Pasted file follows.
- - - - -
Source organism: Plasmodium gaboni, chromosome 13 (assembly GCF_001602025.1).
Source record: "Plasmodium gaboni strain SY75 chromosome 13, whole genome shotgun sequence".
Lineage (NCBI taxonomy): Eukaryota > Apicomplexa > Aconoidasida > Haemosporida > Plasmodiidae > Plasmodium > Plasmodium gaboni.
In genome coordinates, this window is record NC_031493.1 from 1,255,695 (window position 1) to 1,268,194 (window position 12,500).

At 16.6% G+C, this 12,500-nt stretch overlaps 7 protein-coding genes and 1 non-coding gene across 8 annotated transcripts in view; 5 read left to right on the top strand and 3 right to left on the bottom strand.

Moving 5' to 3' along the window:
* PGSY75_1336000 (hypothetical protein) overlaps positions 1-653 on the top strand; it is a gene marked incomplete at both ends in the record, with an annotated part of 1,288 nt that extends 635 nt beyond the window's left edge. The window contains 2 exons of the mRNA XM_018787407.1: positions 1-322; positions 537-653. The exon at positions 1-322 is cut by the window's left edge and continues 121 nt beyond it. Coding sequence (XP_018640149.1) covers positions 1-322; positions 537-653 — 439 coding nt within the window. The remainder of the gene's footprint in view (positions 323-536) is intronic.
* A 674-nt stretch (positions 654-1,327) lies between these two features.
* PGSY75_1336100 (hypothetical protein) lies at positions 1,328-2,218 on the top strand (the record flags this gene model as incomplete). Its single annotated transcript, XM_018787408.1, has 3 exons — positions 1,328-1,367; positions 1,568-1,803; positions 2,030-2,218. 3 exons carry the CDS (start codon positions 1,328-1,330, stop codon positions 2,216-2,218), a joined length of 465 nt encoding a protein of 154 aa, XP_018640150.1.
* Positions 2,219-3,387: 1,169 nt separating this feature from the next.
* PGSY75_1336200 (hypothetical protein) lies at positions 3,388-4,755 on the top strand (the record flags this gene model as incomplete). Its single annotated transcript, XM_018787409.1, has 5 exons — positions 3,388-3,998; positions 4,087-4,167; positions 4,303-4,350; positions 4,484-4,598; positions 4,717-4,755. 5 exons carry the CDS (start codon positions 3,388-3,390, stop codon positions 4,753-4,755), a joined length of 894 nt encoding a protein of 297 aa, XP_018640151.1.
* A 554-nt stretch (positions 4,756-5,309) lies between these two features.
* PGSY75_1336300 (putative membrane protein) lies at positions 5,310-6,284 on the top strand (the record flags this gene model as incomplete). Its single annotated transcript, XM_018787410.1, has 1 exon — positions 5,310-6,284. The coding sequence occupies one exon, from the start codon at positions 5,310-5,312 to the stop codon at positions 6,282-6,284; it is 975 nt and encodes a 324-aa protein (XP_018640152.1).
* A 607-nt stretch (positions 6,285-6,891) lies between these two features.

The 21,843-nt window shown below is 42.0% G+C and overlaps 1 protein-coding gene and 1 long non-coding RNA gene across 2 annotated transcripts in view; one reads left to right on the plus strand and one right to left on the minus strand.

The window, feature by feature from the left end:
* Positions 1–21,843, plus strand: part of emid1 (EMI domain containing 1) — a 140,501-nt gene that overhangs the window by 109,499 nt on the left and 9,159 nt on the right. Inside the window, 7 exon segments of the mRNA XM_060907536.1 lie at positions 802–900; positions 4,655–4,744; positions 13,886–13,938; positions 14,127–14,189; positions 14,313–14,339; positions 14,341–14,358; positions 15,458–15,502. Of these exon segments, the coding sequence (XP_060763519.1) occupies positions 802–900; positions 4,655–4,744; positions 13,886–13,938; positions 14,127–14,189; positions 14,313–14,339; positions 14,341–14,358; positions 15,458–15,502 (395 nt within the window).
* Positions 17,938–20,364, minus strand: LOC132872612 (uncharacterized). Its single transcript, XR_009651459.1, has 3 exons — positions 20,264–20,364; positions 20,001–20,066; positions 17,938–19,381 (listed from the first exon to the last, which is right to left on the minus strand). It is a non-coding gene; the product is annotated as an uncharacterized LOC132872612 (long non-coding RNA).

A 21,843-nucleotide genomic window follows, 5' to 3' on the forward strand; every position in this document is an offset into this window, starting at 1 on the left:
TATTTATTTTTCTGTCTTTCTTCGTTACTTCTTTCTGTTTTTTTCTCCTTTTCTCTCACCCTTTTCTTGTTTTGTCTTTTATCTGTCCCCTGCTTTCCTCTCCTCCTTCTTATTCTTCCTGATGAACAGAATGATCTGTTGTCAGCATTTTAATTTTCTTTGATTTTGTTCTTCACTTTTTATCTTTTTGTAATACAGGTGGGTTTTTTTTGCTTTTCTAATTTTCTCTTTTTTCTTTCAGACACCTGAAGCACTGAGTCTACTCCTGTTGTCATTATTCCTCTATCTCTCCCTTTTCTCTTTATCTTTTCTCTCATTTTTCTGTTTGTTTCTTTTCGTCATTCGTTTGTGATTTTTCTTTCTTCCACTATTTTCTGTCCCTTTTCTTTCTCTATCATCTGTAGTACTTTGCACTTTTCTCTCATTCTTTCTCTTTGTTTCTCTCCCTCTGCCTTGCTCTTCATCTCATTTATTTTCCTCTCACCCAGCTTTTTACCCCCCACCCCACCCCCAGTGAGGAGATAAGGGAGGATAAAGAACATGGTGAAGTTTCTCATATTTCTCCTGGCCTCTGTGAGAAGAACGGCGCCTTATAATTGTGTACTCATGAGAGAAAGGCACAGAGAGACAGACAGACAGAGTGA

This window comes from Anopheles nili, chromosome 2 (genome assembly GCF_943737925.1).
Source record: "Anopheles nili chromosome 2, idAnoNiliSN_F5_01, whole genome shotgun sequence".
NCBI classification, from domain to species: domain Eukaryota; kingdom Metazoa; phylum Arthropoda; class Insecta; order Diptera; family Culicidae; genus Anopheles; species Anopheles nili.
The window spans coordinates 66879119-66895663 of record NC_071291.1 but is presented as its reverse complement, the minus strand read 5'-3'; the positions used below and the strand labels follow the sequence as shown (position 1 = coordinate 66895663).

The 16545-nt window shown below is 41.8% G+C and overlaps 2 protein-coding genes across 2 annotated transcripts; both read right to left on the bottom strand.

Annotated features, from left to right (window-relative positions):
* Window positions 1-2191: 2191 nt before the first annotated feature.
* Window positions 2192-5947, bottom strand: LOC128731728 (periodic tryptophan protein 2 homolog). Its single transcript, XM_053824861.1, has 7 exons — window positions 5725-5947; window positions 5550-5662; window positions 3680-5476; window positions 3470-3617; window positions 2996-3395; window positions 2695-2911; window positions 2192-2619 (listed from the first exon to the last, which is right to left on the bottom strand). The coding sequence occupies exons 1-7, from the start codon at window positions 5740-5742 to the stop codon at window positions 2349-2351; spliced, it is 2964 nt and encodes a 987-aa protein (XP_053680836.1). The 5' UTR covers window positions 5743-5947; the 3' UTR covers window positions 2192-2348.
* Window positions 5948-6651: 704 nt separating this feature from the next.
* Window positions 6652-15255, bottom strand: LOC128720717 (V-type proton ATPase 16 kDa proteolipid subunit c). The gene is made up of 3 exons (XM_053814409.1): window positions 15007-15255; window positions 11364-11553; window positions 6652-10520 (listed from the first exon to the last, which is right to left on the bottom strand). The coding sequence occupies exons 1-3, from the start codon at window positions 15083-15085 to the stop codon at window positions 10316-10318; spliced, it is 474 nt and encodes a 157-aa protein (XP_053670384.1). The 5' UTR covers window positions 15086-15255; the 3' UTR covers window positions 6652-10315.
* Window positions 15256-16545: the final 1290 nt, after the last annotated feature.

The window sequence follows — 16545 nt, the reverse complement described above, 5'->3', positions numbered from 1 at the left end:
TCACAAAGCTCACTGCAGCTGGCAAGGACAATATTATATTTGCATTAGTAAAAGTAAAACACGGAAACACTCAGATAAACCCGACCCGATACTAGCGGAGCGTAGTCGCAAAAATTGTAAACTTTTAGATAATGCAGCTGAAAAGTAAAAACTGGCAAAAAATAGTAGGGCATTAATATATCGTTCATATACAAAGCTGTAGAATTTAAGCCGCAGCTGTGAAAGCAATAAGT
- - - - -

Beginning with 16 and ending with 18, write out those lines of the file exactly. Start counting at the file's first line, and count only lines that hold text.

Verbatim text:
The window, feature by feature from the left end:
* Positions 1–21,843, plus strand: part of emid1 (EMI domain containing 1) — a 140,501-nt gene that overhangs the window by 109,499 nt on the left and 9,159 nt on the right. Inside the window, 7 exon segments of the mRNA XM_060907536.1 lie at positions 802–900; positions 4,655–4,744; positions 13,886–13,938; positions 14,127–14,189; positions 14,313–14,339; positions 14,341–14,358; positions 15,458–15,502. Of these exon segments, the coding sequence (XP_060763519.1) occupies positions 802–900; positions 4,655–4,744; positions 13,886–13,938; positions 14,127–14,189; positions 14,313–14,339; positions 14,341–14,358; positions 15,458–15,502 (395 nt within the window).
* Positions 17,938–20,364, minus strand: LOC132872612 (uncharacterized). Its single transcript, XR_009651459.1, has 3 exons — positions 20,264–20,364; positions 20,001–20,066; positions 17,938–19,381 (listed from the first exon to the last, which is right to left on the minus strand). It is a non-coding gene; the product is annotated as an uncharacterized LOC132872612 (long non-coding RNA).